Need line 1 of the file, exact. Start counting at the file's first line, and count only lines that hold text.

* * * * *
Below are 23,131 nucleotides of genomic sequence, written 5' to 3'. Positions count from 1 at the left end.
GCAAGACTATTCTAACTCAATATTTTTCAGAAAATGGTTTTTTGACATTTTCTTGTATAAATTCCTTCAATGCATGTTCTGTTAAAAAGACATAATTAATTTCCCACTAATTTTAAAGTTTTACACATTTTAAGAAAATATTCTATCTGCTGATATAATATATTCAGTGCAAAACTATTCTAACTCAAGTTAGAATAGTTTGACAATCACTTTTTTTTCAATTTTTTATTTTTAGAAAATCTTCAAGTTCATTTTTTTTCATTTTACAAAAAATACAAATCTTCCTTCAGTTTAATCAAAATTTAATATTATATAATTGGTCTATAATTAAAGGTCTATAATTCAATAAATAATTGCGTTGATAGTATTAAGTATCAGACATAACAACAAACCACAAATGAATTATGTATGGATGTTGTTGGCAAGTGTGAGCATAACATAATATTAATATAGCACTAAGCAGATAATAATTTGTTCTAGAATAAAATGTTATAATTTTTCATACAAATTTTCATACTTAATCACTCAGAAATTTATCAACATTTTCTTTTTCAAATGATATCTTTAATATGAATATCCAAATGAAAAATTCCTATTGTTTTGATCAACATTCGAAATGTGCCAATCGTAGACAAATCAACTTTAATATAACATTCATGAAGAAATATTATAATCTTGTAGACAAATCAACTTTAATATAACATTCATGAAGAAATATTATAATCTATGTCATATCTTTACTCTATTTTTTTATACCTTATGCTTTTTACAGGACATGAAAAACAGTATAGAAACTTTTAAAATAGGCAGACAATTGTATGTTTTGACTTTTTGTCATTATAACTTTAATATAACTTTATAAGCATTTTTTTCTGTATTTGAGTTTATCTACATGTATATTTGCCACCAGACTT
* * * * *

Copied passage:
Below are 23,131 nucleotides of genomic sequence, written 5' to 3'. Positions count from 1 at the left end.